Harper Lee’s Go Set a Watchman will make you love and hate her literary agents.
It will make you love the agent who saw potential in this novel — but in an entirely different kind of story. It was that agent who nurtured Lee and helped produce one of the great pieces of literature in To Kill A Mockingbirds.
It will make you hate the literary agent of today who found this manuscript and decided that what the world most needed was more of the story of Maycomb and a chance to check in again with Scout, Atticus and the rest. I won’t go so far as to say that this one ruins the literary legacy of To Kill A Mockingbird (as others have), but I will go so far as to say after reading it, I wish it had stayed locked in a drawer and never seen publication.
An older Jean Louise returns to her home of Maycombe for a two-week vacation to spend time with her father. While there, she’s romanced by an old flame and makes some discoveries about her father, her town and her childhood that unsettle her and cause her to doubt if she ever really knew any of them.
I suppose you could argue that Watchman is about a girl growing up and struggling to reconcile the image she has of her father with the reality of who he is or aspects of his life that he kept hidden from her. But given what we see in Mockingbird, the revelations about the town and Atticus don’t necessarily add up in the final equation. I couldn’t help but find myself hoping this was all some trick or plan of Atticus’ for some reason beyond the obvious. But like Scout, I came away disappointed.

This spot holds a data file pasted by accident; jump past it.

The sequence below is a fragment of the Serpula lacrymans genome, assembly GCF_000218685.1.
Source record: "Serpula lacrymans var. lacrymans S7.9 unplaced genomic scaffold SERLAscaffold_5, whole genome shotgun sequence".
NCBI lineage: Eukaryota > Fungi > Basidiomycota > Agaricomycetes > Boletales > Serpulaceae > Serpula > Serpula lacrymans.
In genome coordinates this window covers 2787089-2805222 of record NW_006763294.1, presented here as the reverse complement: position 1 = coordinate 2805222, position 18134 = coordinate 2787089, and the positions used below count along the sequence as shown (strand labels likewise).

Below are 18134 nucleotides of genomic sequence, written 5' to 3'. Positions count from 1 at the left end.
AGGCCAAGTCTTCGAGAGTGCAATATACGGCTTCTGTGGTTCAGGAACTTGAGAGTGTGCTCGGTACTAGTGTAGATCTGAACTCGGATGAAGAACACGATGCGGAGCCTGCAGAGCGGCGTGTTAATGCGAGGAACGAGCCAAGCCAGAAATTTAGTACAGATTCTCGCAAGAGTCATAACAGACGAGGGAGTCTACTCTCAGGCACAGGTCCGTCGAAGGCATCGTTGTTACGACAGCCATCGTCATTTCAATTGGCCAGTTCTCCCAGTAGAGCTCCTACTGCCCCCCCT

Watchman reads very much like a first draft — and one that could have used a strong edit. There are sections that are clunky and difficult to wade through while others will remind you of Mockingbird. Ironically, these sections are those that flashback on the younger days of Scout, Jem and Dill. One section sees the trio playing revival after the various churches of the town hold theirs while another gives us a glimpse of what Scout would be like in high school and Jem’s growing up to be the big fish in a small pond of the high school and town.
Had Watchman focused on these areas, it might have worked.
Alas, there are too many clunky moments in between to make this the companion piece to To Kill A Mockingbird that many of us hoped it would be.